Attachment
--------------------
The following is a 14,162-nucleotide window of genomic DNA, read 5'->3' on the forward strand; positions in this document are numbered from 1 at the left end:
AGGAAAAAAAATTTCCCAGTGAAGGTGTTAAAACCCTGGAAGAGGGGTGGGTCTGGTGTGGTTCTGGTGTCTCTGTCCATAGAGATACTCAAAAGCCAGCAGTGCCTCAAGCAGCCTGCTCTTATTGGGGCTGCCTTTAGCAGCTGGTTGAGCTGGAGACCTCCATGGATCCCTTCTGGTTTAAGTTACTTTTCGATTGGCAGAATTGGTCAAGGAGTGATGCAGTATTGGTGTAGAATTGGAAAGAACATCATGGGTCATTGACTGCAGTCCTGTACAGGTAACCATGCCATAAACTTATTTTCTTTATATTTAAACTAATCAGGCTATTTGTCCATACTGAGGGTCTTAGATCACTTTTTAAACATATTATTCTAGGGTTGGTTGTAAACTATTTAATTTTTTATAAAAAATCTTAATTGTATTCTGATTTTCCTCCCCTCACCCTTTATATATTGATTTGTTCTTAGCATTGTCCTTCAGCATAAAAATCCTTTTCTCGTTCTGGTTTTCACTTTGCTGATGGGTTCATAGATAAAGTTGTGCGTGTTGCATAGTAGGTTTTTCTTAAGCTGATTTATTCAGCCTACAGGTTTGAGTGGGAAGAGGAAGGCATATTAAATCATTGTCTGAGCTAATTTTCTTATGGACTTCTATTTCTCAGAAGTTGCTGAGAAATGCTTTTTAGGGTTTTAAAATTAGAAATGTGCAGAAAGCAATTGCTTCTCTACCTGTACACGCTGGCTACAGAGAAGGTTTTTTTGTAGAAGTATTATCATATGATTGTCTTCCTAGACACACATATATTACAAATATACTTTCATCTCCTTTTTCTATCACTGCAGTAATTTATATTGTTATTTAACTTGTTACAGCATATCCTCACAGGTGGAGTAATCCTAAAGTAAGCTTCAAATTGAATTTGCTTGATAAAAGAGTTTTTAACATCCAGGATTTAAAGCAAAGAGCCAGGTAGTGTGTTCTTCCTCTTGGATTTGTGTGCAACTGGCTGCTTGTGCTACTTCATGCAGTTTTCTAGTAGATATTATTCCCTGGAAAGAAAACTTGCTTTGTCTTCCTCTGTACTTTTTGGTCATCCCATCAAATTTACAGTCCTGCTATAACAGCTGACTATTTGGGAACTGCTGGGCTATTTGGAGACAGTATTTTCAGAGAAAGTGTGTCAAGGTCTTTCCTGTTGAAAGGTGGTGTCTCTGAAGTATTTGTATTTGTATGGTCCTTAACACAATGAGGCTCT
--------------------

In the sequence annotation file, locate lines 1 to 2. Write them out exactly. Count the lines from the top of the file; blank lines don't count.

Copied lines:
The following is a 14,162-nucleotide window of genomic DNA, read 5'->3' on the forward strand; positions in this document are numbered from 1 at the left end:
AGGAAAAAAAATTTCCCAGTGAAGGTGTTAAAACCCTGGAAGAGGGGTGGGTCTGGTGTGGTTCTGGTGTCTCTGTCCATAGAGATACTCAAAAGCCAGCAGTGCCTCAAGCAGCCTGCTCTTATTGGGGCTGCCTTTAGCAGCTGGTTGAGCTGGAGACCTCCATGGATCCCTTCTGGTTTAAGTTACTTTTCGATTGGCAGAATTGGTCAAGGAGTGATGCAGTATTGGTGTAGAATTGGAAAGAACATCATGGGTCATTGACTGCAGTCCTGTACAGGTAACCATGCCATAAACTTATTTTCTTTATATTTAAACTAATCAGGCTATTTGTCCATACTGAGGGTCTTAGATCACTTTTTAAACATATTATTCTAGGGTTGGTTGTAAACTATTTAATTTTTTATAAAAAATCTTAATTGTATTCTGATTTTCCTCCCCTCACCCTTTATATATTGATTTGTTCTTAGCATTGTCCTTCAGCATAAAAATCCTTTTCTCGTTCTGGTTTTCACTTTGCTGATGGGTTCATAGATAAAGTTGTGCGTGTTGCATAGTAGGTTTTTCTTAAGCTGATTTATTCAGCCTACAGGTTTGAGTGGGAAGAGGAAGGCATATTAAATCATTGTCTGAGCTAATTTTCTTATGGACTTCTATTTCTCAGAAGTTGCTGAGAAATGCTTTTTAGGGTTTTAAAATTAGAAATGTGCAGAAAGCAATTGCTTCTCTACCTGTACACGCTGGCTACAGAGAAGGTTTTTTTGTAGAAGTATTATCATATGATTGTCTTCCTAGACACACATATATTACAAATATACTTTCATCTCCTTTTTCTATCACTGCAGTAATTTATATTGTTATTTAACTTGTTACAGCATATCCTCACAGGTGGAGTAATCCTAAAGTAAGCTTCAAATTGAATTTGCTTGATAAAAGAGTTTTTAACATCCAGGATTTAAAGCAAAGAGCCAGGTAGTGTGTTCTTCCTCTTGGATTTGTGTGCAACTGGCTGCTTGTGCTACTTCATGCAGTTTTCTAGTAGATATTATTCCCTGGAAAGAAAACTTGCTTTGTCTTCCTCTGTACTTTTTGGTCATCCCATCAAATTTACAGTCCTGCTATAACAGCTGACTATTTGGGAACTGCTGGGCTATTTGGAGACAGTATTTTCAGAGAAAGTGTGTCAAGGTCTTTCCTGTTGAAAGGTGGTGTCTCTGAAGTATTTGTATTTGTATGGTCCTTAACACAATGAGGCTCT